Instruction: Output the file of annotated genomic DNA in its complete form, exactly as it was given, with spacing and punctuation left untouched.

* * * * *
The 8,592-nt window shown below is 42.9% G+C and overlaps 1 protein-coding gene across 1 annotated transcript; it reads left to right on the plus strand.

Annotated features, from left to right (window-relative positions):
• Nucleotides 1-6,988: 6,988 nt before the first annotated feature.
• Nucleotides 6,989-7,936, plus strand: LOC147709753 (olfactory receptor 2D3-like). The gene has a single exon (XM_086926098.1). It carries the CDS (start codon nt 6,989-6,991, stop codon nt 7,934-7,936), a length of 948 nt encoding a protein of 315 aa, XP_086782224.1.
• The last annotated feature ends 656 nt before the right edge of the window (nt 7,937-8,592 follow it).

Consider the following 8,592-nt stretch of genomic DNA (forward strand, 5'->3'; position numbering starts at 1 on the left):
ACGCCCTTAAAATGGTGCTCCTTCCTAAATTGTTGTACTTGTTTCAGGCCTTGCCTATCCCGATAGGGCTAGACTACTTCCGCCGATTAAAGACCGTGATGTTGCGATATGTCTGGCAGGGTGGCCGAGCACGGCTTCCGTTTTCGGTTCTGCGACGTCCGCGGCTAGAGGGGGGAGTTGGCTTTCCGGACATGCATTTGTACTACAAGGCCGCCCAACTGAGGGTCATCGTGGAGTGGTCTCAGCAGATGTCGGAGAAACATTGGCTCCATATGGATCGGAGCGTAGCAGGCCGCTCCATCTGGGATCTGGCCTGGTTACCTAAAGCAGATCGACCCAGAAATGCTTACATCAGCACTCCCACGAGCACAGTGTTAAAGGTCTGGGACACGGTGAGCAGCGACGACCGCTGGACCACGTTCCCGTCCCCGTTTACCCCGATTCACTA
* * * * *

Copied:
The 8,592-nt window shown below is 42.9% G+C and overlaps 1 protein-coding gene across 1 annotated transcript; it reads left to right on the plus strand.

Annotated features, from left to right (window-relative positions):
• Nucleotides 1-6,988: 6,988 nt before the first annotated feature.
• Nucleotides 6,989-7,936, plus strand: LOC147709753 (olfactory receptor 2D3-like). The gene has a single exon (XM_086926098.1). It carries the CDS (start codon nt 6,989-6,991, stop codon nt 7,934-7,936), a length of 948 nt encoding a protein of 315 aa, XP_086782224.1.
• The last annotated feature ends 656 nt before the right edge of the window (nt 7,937-8,592 follow it).

Consider the following 8,592-nt stretch of genomic DNA (forward strand, 5'->3'; position numbering starts at 1 on the left):
ACGCCCTTAAAATGGTGCTCCTTCCTAAATTGTTGTACTTGTTTCAGGCCTTGCCTATCCCGATAGGGCTAGACTACTTCCGCCGATTAAAGACCGTGATGTTGCGATATGTCTGGCAGGGTGGCCGAGCACGGCTTCCGTTTTCGGTTCTGCGACGTCCGCGGCTAGAGGGGGGAGTTGGCTTTCCGGACATGCATTTGTACTACAAGGCCGCCCAACTGAGGGTCATCGTGGAGTGGTCTCAGCAGATGTCGGAGAAACATTGGCTCCATATGGATCGGAGCGTAGCAGGCCGCTCCATCTGGGATCTGGCCTGGTTACCTAAAGCAGATCGACCCAGAAATGCTTACATCAGCACTCCCACGAGCACAGTGTTAAAGGTCTGGGACACGGTGAGCAGCGACGACCGCTGGACCACGTTCCCGTCCCCGTTTACCCCGATTCACTA